“It is beliefs (B) about an adversity (A) — and not the adversity itself — that cause the consequent (C) feelings. This is a point of major insight for most people: Emotions don’t follow inexorably from external events but from what you think about those events. And you can actually change what you think.”
So next time the demons pounce, try the ABC model to separate stimulus from response. It might create just enough psychic space to help you perceive the situation anew.
When it comes to creating satisfying achievements, talent gets too much credit, Seligman asserts. Dedication and self-discipline have a lot more to do with it. “Mozart was Mozart not primarily because he had a unique gift for music, but because, from toddlerhood, he spent all his time using his gift,” Seligman writes. “What determines how much time and deliberate practice a child is willing to devote to achievement? Nothing less than her character.”
And what is at the core of character? How do you cultivate it? Here’s how Seligman puts it: “My favorite social psychologist, Roy Baumeister, believes self-discipline is the queen of all the virtues, the strength that enables the rest of the strengths. There is, however, an extreme form of self-discipline: grit. It’s the combination of very high persistence and high passion for an objective.”
So what’s one way to flourish? Don’t give up!
Optimism might not come naturally to everyone, but it’s worth cultivating some, mainly because an optimistic view offsets a feeling of helplessness. And that means the bad stuff that happens isn’t going to do as much damage. Seligman explains how they studied the effects of optimism in the lab:
“We wanted to find out who never became helpless, so we looked systematically at the way that subjects interpreted bad events,” he writes. “We found that people who believe that the causes of setbacks in their lives are temporary, changeable, and local do not become helpless readily. When assailed with inescapable noise in the lab or rejection in love, they think, It’s going away quickly, I can do something about it, and it’s just this one situation. They bounce back quickly from setbacks. We call them optimists.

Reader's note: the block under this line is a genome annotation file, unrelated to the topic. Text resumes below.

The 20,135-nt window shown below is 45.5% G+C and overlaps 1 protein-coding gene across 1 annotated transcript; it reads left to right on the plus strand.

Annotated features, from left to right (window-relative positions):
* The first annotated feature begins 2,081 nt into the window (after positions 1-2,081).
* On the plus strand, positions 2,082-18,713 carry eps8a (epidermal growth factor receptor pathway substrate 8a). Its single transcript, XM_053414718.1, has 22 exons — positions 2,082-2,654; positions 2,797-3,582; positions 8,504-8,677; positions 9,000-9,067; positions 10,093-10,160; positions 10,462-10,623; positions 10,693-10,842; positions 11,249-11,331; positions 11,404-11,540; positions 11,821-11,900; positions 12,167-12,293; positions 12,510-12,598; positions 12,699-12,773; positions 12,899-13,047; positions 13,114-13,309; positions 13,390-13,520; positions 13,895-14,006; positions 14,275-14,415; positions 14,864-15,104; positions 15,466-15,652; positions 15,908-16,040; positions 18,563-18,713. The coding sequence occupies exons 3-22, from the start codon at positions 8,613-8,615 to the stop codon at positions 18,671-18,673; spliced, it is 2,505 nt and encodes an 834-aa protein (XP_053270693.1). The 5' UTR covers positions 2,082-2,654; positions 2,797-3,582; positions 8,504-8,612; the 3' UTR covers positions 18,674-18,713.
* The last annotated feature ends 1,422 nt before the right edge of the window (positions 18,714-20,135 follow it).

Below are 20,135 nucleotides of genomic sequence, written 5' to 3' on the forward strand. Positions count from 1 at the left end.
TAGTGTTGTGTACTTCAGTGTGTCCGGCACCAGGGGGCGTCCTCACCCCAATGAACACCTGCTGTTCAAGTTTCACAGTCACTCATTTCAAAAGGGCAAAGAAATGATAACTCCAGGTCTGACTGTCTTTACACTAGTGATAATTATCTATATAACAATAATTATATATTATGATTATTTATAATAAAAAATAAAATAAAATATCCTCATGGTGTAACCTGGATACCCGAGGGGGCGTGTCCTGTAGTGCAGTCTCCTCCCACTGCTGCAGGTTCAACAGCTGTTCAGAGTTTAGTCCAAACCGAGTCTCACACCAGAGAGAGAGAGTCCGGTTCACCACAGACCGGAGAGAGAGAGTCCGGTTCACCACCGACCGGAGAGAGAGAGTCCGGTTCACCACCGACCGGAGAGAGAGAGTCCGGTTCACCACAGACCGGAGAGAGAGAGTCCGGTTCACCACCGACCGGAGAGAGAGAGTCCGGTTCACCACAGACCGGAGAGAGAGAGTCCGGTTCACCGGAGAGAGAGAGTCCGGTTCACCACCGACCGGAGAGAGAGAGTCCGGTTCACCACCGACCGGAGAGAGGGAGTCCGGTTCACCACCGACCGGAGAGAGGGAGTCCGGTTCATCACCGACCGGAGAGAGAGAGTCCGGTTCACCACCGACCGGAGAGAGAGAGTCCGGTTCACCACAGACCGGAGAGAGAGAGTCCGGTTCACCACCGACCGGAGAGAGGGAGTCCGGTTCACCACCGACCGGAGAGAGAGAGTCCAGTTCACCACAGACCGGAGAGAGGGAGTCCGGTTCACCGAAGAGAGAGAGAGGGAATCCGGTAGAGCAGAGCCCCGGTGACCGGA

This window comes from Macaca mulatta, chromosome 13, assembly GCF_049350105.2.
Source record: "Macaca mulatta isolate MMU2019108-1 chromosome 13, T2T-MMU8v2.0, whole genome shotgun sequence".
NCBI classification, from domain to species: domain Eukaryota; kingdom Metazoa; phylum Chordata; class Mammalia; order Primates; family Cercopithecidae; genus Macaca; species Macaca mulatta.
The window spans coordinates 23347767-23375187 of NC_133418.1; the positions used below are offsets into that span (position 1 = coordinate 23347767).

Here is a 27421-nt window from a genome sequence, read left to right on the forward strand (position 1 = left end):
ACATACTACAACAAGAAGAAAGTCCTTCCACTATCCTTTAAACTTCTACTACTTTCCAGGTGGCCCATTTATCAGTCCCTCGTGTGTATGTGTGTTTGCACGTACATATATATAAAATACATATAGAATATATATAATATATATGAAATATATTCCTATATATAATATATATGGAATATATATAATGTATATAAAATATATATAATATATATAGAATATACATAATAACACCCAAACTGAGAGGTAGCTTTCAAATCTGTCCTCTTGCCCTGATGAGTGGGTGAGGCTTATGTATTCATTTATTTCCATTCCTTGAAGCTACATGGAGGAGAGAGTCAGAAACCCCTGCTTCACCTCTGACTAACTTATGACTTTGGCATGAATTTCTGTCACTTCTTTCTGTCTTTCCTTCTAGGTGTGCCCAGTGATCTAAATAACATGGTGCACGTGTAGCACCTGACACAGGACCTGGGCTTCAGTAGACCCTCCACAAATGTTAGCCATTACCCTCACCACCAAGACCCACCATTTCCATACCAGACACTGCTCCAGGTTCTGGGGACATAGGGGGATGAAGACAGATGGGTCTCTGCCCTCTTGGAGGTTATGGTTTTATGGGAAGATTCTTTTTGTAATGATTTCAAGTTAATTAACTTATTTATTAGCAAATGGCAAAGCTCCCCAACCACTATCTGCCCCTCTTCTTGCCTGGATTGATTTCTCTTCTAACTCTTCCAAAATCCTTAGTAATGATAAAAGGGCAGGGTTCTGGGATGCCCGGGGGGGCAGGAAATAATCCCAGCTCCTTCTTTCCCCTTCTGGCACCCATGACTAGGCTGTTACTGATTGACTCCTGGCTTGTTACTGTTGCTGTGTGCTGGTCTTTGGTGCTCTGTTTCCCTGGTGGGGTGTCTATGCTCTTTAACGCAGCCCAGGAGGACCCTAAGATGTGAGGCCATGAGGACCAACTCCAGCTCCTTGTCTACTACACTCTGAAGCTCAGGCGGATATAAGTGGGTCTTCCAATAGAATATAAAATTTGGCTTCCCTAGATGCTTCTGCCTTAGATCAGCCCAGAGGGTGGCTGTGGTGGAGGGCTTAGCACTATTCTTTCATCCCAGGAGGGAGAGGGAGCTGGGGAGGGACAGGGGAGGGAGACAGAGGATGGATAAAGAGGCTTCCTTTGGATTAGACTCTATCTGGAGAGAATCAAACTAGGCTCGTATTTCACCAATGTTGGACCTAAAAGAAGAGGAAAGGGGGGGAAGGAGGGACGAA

“Conversely, the people who habitually think, It’s going to last forever, it’s going to undermine everything, and there’s nothing I can do about it, do become helpless readily. They do not bounce back from defeat very quickly. We call them pessimists.”
The (very) good news is that we can learn to be optimistic. Seligman puts it this way: “Unlike dieting, learned optimism is easy to maintain once you start. Once you get into the habit of disputing negative beliefs (using the ABCs, reflecting on your self-talk, etc.), your daily life will run much better, and you will feel much happier.”
By getting our optimism on and using these tools to our advantage, we stand to develop more well-being in every aspect of our lives. Here’s to being the change we want to see — and changing the world in the process.
About the Author
Martin E. P. Seligman, PhD, is one of the pioneers of the positive psychology movement and has published 20 books and 200 articles on the subject, including the 1991 bestseller Learned Optimism. He is currently Zellerbach Family Professor of psychology and director of the Positive Psychology Center at the University of Pennsylvania.